When writing for boomers, focus on how your product or service will provide a benefit based on their overall financial investment. With significant purchasing potential, this generation appreciates understanding the benefits that spending their money will provide.

4. Create compelling videos.

Generally, baby boomers prefer slower video formats that explain concepts in detail. This type of media format helps them clearly understand the messages and information your brand presents.

As video continues to dominate Facebook content, we recommend a few best practices to help your videos resonate with boomers.

  • 85% of videos on Facebook are watched without sound. Although captions are not required, we strongly recommend every brand include captions in their videos to accommodate this behavior. Additionally, successful social videos include striking visuals, large typography and short, written sentences to help viewers follow along.
  • Experiment with different video formats to find what works best with your audience. Whether you use a slideshow with text, a “talking head” interview or an animation, unique formats will resonate differently with every audience.
  • Keep things short. Although boomers are more likely to watch longer video content, shorter videos can provide value in specific use cases. Condensed videos that focus on one concept at a time resonate with nearly every audience and help users quickly digest information.

Tip: If your brand targets baby boomers on Facebook, you should be creating ecommerce video content. Video experiences the highest engagement and visibility on the platform and will ultimately position your message for consumers to easily digest.

5. Consider mobile devices.

Let’s put a stereotype to rest: younger generations are not the only group obsessed with their phones. Recent data shows that baby boomers aren’t so different from millennials when it comes to mobile phone use.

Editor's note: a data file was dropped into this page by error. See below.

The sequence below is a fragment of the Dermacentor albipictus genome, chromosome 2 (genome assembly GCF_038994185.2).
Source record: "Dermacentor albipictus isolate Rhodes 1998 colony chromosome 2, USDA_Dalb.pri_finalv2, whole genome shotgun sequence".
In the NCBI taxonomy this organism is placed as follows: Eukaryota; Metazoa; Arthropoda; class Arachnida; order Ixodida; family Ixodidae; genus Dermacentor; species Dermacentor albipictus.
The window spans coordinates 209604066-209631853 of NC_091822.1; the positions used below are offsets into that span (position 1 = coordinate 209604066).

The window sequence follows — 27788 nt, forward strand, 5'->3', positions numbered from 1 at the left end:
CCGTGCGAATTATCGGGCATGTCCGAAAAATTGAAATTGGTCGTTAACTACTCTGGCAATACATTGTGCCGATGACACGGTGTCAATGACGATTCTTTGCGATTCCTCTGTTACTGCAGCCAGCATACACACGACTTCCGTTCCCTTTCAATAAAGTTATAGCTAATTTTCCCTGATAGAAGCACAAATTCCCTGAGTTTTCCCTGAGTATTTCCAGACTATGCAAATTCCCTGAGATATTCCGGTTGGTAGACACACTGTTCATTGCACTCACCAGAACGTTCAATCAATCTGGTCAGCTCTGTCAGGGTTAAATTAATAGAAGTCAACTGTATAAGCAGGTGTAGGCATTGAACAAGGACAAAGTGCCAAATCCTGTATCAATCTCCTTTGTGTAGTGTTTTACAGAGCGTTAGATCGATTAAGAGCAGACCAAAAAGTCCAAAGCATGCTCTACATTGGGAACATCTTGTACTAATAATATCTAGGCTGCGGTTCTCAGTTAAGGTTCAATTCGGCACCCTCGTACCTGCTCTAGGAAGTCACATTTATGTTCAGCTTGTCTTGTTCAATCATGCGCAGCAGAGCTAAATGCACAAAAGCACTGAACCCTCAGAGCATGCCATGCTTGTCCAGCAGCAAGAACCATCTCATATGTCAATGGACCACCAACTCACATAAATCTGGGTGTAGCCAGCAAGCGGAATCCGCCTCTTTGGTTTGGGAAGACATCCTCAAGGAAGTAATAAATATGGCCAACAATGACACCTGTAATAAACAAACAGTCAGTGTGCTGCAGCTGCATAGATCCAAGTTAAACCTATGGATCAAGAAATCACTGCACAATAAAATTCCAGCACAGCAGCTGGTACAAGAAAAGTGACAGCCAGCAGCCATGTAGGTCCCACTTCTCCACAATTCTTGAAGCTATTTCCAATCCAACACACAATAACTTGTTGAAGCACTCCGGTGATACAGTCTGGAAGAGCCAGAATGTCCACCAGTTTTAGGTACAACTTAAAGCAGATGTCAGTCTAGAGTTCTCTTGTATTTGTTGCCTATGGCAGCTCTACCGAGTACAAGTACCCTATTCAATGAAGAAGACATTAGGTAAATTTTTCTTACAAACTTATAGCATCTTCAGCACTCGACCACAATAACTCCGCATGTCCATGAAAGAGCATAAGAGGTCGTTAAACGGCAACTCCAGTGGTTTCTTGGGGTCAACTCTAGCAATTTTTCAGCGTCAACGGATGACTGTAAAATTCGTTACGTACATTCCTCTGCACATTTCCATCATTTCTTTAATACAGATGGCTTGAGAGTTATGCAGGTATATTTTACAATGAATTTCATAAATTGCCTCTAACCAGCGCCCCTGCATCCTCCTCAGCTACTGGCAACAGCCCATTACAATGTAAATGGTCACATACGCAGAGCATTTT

Forbes reports that Boomers use their phones approximately five hours per day. This is strikingly similar to Millennials, who use their phones five and a half (or more) hours per day. So what does this mean for marketers?

Overall, brands cannot discount the boomer generation’s mobile behaviors. This demographic browses Facebook, email, news apps and the internet on their phones. As a result, businesses should consider how each of these channels plays a role in an overall marketing strategy.

Tip: although approaches will vary by company, a combination of social media and display advertisements can help brands reach the boomer demographic on both mobile and desktop devices. If you’re looking for more suggestions, we recommend this related blog about mobile ecommerce trends.

6. Understand the demographic.

Every successful marketing campaign begins when brands understand their target audiences. As ecommerce marketers, we recommend developing buyer personas to truly understand the demographics and psychographics that define their typical users.